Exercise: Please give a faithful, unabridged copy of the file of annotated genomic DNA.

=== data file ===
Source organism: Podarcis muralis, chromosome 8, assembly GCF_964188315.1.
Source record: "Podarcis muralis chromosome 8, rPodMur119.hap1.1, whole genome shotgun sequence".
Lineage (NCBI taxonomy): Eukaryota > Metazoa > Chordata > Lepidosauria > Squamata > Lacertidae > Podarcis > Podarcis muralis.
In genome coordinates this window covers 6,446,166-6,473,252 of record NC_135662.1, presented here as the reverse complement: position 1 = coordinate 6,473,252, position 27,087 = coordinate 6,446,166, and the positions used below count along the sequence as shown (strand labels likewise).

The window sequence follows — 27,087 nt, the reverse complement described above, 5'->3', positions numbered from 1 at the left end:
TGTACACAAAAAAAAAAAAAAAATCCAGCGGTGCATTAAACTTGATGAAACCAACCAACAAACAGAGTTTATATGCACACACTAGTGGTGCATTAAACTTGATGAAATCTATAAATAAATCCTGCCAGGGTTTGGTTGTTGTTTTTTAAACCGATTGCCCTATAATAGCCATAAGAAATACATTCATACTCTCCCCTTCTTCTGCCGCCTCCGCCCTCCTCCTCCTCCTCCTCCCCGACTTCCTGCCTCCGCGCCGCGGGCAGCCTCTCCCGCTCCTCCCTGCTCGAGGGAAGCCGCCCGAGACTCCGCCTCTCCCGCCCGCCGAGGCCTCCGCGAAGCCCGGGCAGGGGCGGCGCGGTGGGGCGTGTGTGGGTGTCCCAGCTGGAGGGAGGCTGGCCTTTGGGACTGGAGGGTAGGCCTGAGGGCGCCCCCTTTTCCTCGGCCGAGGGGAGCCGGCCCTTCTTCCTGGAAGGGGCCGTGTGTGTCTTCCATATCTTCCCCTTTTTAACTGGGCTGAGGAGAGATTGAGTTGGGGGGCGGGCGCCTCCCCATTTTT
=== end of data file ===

Source organism: Podarcis muralis, chromosome 8, assembly GCF_964188315.1.
Source record: "Podarcis muralis chromosome 8, rPodMur119.hap1.1, whole genome shotgun sequence".
Lineage (NCBI taxonomy): Eukaryota > Metazoa > Chordata > Lepidosauria > Squamata > Lacertidae > Podarcis > Podarcis muralis.
In genome coordinates this window covers 6,446,166-6,473,252 of record NC_135662.1, presented here as the reverse complement: position 1 = coordinate 6,473,252, position 27,087 = coordinate 6,446,166, and the positions used below count along the sequence as shown (strand labels likewise).

The window sequence follows — 27,087 nt, the reverse complement described above, 5'->3', positions numbered from 1 at the left end:
TGTACACAAAAAAAAAAAAAAAATCCAGCGGTGCATTAAACTTGATGAAACCAACCAACAAACAGAGTTTATATGCACACACTAGTGGTGCATTAAACTTGATGAAATCTATAAATAAATCCTGCCAGGGTTTGGTTGTTGTTTTTTAAACCGATTGCCCTATAATAGCCATAAGAAATACATTCATACTCTCCCCTTCTTCTGCCGCCTCCGCCCTCCTCCTCCTCCTCCTCCCCGACTTCCTGCCTCCGCGCCGCGGGCAGCCTCTCCCGCTCCTCCCTGCTCGAGGGAAGCCGCCCGAGACTCCGCCTCTCCCGCCCGCCGAGGCCTCCGCGAAGCCCGGGCAGGGGCGGCGCGGTGGGGCGTGTGTGGGTGTCCCAGCTGGAGGGAGGCTGGCCTTTGGGACTGGAGGGTAGGCCTGAGGGCGCCCCCTTTTCCTCGGCCGAGGGGAGCCGGCCCTTCTTCCTGGAAGGGGCCGTGTGTGTCTTCCATATCTTCCCCTTTTTAACTGGGCTGAGGAGAGATTGAGTTGGGGGGCGGGCGCCTCCCCATTTTT